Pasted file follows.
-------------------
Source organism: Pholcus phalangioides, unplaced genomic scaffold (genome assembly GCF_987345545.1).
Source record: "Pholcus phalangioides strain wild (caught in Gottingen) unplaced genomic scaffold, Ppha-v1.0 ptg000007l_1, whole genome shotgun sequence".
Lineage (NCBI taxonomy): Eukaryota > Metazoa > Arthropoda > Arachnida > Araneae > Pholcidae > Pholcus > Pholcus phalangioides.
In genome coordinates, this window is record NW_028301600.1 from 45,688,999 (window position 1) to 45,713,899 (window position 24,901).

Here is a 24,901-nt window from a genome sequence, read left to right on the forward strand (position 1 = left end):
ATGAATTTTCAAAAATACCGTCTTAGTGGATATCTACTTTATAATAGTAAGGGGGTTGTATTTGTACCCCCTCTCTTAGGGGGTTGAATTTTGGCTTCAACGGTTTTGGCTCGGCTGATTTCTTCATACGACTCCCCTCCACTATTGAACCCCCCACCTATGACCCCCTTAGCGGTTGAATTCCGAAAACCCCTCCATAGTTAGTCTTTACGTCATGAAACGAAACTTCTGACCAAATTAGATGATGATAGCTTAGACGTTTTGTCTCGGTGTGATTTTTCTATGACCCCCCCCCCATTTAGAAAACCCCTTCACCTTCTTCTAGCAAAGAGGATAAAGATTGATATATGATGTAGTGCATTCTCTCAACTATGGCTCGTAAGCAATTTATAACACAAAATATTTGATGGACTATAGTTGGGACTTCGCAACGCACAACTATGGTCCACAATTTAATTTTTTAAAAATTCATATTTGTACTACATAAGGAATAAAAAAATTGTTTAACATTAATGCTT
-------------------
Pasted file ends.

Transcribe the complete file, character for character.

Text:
Source organism: Pholcus phalangioides, unplaced genomic scaffold (genome assembly GCF_987345545.1).
Source record: "Pholcus phalangioides strain wild (caught in Gottingen) unplaced genomic scaffold, Ppha-v1.0 ptg000007l_1, whole genome shotgun sequence".
Lineage (NCBI taxonomy): Eukaryota > Metazoa > Arthropoda > Arachnida > Araneae > Pholcidae > Pholcus > Pholcus phalangioides.
In genome coordinates, this window is record NW_028301600.1 from 45,688,999 (window position 1) to 45,713,899 (window position 24,901).

Here is a 24,901-nt window from a genome sequence, read left to right on the forward strand (position 1 = left end):
ATGAATTTTCAAAAATACCGTCTTAGTGGATATCTACTTTATAATAGTAAGGGGGTTGTATTTGTACCCCCTCTCTTAGGGGGTTGAATTTTGGCTTCAACGGTTTTGGCTCGGCTGATTTCTTCATACGACTCCCCTCCACTATTGAACCCCCCACCTATGACCCCCTTAGCGGTTGAATTCCGAAAACCCCTCCATAGTTAGTCTTTACGTCATGAAACGAAACTTCTGACCAAATTAGATGATGATAGCTTAGACGTTTTGTCTCGGTGTGATTTTTCTATGACCCCCCCCCCATTTAGAAAACCCCTTCACCTTCTTCTAGCAAAGAGGATAAAGATTGATATATGATGTAGTGCATTCTCTCAACTATGGCTCGTAAGCAATTTATAACACAAAATATTTGATGGACTATAGTTGGGACTTCGCAACGCACAACTATGGTCCACAATTTAATTTTTTAAAAATTCATATTTGTACTACATAAGGAATAAAAAAATTGTTTAACATTAATGCTT